If users are allowed to set their own timezones and the current user is authenticated, then we'll want to use their preferred timezone instead of the site's timezone, so we can grab that from $variables['user']

3. Format the datetime objects to strings

Now that we have our data and the timezone we need to use, we can format the DrupalDateTime object out to a string using format() and pass the strings to twig

$variables['event'] = [
  'start_date' => $field_start->format('F j, Y', ['timezone' => $timezone]),
  'end_date'  => $field_end->format('F j, Y', ['timezone' => $timezone]),
  'start_time' => $field_start->format('g:i A', ['timezone' => $timezone]),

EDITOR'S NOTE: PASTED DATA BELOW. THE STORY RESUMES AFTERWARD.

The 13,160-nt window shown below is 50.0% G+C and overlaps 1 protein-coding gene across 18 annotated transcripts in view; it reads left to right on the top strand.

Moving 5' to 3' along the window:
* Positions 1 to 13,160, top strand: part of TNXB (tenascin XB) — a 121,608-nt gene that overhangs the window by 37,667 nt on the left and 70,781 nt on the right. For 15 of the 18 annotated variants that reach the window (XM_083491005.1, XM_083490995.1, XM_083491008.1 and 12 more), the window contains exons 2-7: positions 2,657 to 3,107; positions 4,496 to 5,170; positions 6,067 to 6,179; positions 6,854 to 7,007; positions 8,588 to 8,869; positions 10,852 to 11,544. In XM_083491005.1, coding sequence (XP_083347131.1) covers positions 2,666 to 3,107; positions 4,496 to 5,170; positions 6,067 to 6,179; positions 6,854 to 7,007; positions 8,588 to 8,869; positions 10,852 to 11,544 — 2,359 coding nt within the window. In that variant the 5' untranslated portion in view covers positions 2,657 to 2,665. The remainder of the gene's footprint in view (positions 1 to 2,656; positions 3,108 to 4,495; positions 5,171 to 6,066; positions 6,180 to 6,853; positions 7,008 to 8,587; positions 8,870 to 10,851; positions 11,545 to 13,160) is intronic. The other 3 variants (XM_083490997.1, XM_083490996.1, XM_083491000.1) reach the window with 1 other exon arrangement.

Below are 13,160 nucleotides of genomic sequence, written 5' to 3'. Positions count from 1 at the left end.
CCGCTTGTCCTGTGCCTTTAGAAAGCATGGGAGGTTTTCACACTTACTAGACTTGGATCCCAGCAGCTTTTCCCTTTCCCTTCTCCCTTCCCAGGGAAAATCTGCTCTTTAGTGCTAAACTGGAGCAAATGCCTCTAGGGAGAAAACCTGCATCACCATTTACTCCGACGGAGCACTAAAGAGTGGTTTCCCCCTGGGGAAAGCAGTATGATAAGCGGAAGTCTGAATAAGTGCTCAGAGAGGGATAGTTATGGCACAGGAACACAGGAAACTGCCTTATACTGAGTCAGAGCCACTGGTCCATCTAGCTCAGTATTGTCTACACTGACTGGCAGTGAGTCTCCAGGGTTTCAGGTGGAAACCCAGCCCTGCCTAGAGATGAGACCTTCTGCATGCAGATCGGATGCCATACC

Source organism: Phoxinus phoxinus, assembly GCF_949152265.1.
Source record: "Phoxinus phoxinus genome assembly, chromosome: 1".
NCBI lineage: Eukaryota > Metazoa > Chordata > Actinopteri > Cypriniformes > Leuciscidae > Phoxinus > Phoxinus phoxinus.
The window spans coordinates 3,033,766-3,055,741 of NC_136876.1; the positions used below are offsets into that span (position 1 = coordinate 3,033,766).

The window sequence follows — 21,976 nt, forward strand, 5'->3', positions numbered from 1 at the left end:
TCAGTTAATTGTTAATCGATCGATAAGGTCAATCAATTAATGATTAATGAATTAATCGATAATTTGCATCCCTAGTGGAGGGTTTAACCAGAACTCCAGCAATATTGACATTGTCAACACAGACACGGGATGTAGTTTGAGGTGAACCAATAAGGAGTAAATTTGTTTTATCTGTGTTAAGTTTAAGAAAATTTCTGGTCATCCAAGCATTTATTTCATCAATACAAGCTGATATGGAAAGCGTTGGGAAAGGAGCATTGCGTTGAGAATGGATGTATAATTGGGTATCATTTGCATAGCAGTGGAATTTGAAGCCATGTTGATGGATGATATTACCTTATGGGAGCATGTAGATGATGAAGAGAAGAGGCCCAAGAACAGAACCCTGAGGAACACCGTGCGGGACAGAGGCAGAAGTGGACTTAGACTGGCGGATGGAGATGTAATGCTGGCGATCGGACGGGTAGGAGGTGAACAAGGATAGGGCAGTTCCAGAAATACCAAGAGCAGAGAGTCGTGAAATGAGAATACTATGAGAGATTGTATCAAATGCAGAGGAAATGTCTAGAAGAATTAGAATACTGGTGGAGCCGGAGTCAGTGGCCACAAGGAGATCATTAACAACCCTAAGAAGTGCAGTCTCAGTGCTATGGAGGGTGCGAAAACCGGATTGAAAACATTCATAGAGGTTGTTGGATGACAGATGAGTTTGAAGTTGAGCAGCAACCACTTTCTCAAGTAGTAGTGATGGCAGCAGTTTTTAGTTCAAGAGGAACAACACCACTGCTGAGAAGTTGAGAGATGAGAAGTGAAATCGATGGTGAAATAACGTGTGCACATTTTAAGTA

'end_time'  => $field_end->format('g:i A', ['timezone' => $timezone]),

In the code above we're using DrupalDateTime's format method which takes 2 arguments

Putting those values in $variables passes them to twig by default.

4. Displaying the values in twig

Now that most of the heavy lifting is done we only need to handle which strings to print and where to print them.

{% set sameDay = event.start_date is same as(event.end_date) ? TRUE : FALSE %}

<!-- HTML removed for clarity -->
  <div class="teaser__date">
    {% if sameDay %}
      {{ event.start_date }}, {{ event.start_time }} - {{ event.end_time }}
    {% else %}
      {{ event.start_date }}, {{ event.start_time }} - {{ event.end_date }}, {{ event.end_time }}
    {% endif %}
<!-- HTML removed for clarity -->

We handle one piece of very basic logic here, which is simply checking if the start date and end date are the same. In this way we can choose to print out the end date only if it's different.